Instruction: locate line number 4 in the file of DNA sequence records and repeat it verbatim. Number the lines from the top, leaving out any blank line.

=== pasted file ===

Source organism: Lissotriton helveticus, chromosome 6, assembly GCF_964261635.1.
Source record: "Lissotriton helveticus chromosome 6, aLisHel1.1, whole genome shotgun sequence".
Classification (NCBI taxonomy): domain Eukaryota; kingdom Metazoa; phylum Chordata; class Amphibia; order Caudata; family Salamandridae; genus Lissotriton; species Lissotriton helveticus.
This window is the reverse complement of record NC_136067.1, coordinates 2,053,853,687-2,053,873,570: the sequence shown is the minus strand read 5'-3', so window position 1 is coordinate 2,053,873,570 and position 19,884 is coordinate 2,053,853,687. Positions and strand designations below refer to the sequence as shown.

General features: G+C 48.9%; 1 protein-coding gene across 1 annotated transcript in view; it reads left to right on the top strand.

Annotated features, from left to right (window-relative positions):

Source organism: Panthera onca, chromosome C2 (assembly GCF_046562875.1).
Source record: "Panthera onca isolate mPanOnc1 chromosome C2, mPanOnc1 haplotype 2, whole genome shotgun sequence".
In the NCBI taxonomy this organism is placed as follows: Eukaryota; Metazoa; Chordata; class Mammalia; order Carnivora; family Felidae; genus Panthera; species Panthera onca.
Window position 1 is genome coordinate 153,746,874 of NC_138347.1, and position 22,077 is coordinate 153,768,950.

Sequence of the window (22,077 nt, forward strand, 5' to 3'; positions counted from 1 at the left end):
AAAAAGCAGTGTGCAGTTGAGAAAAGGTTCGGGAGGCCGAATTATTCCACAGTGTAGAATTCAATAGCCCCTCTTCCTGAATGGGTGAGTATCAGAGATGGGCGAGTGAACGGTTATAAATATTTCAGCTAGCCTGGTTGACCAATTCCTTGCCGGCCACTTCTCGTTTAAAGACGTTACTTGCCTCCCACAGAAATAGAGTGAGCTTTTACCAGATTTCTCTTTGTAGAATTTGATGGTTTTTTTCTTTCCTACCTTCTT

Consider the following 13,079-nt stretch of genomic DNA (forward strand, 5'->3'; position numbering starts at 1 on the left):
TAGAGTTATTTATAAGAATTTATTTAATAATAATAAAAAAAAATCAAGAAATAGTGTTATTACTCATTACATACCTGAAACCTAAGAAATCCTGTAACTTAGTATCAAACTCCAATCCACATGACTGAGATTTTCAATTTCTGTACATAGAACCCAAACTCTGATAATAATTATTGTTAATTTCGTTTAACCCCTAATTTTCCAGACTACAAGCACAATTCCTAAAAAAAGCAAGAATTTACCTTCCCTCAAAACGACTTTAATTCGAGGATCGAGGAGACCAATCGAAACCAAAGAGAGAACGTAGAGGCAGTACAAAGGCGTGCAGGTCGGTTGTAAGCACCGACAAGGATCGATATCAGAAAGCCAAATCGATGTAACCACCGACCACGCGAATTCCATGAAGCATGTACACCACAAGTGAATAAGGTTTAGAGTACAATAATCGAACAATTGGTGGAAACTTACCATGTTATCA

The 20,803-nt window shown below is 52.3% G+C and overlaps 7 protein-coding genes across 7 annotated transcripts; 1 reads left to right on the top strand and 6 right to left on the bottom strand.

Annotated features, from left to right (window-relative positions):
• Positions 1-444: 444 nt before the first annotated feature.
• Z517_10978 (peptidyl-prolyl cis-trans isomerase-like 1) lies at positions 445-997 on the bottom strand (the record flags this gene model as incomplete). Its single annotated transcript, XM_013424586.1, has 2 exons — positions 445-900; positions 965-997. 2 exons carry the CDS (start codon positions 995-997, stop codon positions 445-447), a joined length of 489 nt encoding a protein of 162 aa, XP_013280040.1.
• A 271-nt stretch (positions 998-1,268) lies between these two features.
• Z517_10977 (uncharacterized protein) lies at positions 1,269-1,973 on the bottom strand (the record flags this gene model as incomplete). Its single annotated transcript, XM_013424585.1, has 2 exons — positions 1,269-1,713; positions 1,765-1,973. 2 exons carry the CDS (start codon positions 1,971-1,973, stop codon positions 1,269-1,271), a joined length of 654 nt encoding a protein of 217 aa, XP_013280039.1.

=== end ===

This window is the reverse complement of record NC_136067.1, coordinates 2,053,853,687-2,053,873,570: the sequence shown is the minus strand read 5'-3', so window position 1 is coordinate 2,053,873,570 and position 19,884 is coordinate 2,053,853,687. Positions and strand designations below refer to the sequence as shown.